Neville Goddard Lecture, GOD’s Wisest Creature

GOD’s Wisest Creature

Complete Neville Goddard Lecture Audio Available in Members Area



We are told that because of an act of disobedience man fell, thereby separating himself from God. But scripture tells us that God consigned all men to disobedience that he may have mercy upon them. So we see: the fall was a deliberate act, a plan for expansion, for greater existence, and an ultimate birth. Scholars consider the 82nd Psalm as one of the most difficult of all the psalms to interpret, stating that although the idea may be perennial, its meaning has vanished. Here are a couple of verses from that psalm: The Lord speaks, saying: “I say, ‘You are gods, Sons of the Most High, all of you; nevertheless, you shall die like men and fall as one man, O princes.’ ” These words are addressed to every child born of woman regardless of race or nationality. I say to you right now, you are gods, Sons of the Most High, all of you! Evidently when these words were first spoken we were not men, otherwise the forecasting of our death like men would have no meaning.

As a man, you know you will die; so what is being said here? First called a son of God, you were told of the grand experiment in the statement, you shall die like men. Here is the plot for expansion and an ultimate birth. But what were we prior to the fall? I cannot describe that body, but I will use scripture in the hope that you will use your imagination, although I urge you not to come to any definite conclusions. The fall, in symbolism, is associated with the serpent. As God’s wisest creature, he said to generic man (in the form of woman): “Did God say you would die?” and she answered: “Yes, if I ate the fruit from the tree of the knowledge of good and evil.” Then he made this statement: “God knows you will not surely die, but your eyes will be opened and you will become like the gods, knowing good and evil.” (Genesis 3) The serpent has now become man! This serpent is described by Isaiah as the seraphim [sic]. Describing his vision, Isaiah said: “I beheld the Lord sitting on a throne, high and lifted up. Above him were the seraphim.” In Hebrew, the word means glorious celestial being, fiery serpent, noble one, prince. Our friend, Marta, departed this world on the 19th of July. Within a week after Marta’s departure, her friend who was with her when she died had this vision. She saw Marta, the same dear girl we all loved. She was in a cage, heart-shaped but inverted so that the base was wider than the top, with a line of division between the two sections. Marta was on one side, with an enormous serpent on the other, with rings of color from its tail to its head.

Questioning her, Marta said: “How much longer will it be until we will become one?” Picking up a book, the lady read aloud: “After six thousand years, man and the serpent become one. You can tell the age of the serpent by the number of rings.” Approaching Marta, preparing to count the serpent’s rings, she said: “If Neville says it is so, it is so” and awoke. Now, God speaks to man through the language of dream and makes himself known in vision. Here is a vision. My friend has come to the end of the road. She has completely finished the drama and the two are now becoming one. Think about it. What would you get if you blended man and the serpent? A glorious, fiery being which Isaiah described as having six wings – two covering the face, two the feet and two used for propulsion. You cannot describe the heavenly being you really are; yet you are gods, sons of the Most High, O princes. One being, containing all within himself, fell into division and resurrects into unity, into a holy temple of the Lord in whom you also are built in. The act of resurrection is God’s mightiest act, for he must awaken his sons, who deliberately fell into this world of decay and death. Dwell upon your true being, for although you have forgotten it, you are a son of God. You had to forget this truth in order to assume the limitations of this cross called man. But before this assumption, our one grand hope was for expansion and ultimate birth. Having fallen into division, we will return to a unity far greater than we knew prior to the descent. Without defining exactly what you look like, suppose you are now the being spoken of as the son of God. You certainly are not a man, because you must fall into man and die like men. Knowing that no man takes your life, you lay it down yourself. You have the power to lay it down and the power to lift it up again.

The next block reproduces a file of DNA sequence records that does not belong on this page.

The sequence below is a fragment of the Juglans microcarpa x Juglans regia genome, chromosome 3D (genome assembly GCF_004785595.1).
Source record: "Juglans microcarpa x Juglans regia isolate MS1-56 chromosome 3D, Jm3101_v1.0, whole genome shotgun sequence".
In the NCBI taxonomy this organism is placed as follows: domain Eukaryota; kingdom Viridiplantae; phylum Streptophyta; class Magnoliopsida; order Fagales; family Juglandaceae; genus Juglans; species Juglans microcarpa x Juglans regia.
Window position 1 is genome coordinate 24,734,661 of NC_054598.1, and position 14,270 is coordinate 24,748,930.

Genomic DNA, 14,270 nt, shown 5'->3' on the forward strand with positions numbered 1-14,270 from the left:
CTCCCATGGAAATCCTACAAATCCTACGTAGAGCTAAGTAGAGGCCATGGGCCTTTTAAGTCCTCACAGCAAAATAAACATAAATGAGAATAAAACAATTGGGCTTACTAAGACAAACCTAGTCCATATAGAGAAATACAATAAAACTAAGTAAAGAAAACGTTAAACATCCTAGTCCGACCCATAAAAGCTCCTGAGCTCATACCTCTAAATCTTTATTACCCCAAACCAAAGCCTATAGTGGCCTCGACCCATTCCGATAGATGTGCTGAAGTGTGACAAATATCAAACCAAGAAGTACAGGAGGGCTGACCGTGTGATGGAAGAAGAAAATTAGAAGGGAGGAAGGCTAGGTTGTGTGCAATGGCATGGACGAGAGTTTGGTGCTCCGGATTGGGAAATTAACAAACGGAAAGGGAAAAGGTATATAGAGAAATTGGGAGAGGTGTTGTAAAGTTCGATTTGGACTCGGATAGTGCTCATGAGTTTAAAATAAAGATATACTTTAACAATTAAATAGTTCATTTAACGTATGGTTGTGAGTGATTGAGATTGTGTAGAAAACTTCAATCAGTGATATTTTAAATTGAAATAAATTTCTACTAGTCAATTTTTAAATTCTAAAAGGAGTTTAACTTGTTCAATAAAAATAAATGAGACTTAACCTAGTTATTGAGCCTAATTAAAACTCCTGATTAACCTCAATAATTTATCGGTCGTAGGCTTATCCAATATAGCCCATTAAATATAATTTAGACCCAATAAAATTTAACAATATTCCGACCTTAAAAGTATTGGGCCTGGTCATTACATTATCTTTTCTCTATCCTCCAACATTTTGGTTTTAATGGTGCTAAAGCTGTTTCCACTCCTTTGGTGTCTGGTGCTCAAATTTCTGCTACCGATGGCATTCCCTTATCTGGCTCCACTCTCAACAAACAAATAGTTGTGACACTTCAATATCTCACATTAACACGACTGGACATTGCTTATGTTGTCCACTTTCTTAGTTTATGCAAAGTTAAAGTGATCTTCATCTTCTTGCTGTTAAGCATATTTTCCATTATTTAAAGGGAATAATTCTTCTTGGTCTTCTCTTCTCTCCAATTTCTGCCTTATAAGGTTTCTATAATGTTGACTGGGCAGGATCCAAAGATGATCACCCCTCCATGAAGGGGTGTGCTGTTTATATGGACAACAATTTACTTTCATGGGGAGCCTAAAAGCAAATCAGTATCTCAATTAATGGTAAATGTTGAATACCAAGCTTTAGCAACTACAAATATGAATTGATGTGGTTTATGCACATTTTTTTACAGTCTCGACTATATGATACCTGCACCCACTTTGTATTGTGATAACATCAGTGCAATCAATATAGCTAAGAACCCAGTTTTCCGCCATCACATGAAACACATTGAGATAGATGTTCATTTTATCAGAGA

You agreed to take upon yourself this garment of anatomy called man, which is filled to overflowing with passion. Now, believing yourself to be human, you have emptied yourself of your power and wisdom. You cannot restrain the impulse to act, even though you were told that if you entertained one concupiscent thought you would die. Can you now see that the drama is psychological and not physical? The moment you contemplate an act, it has been committed. Whether it is pleasant and you may be inclined to do it physically, or you restrain the impulse to act upon that which you are contemplating, the act is already done! “You have heard it said of old: ‘You shall not commit adultery,’ but I say to you that any man who looks upon a woman lustfully has already committed the act with her in his heart.” Here you see the whole drama put into a psychological frame. It is not good enough to restrain the impulse. You can’t even have it! God consigned you to disobedience by giving you a garment of passion and then telling you that if you entertained one concupiscent thought, you would d

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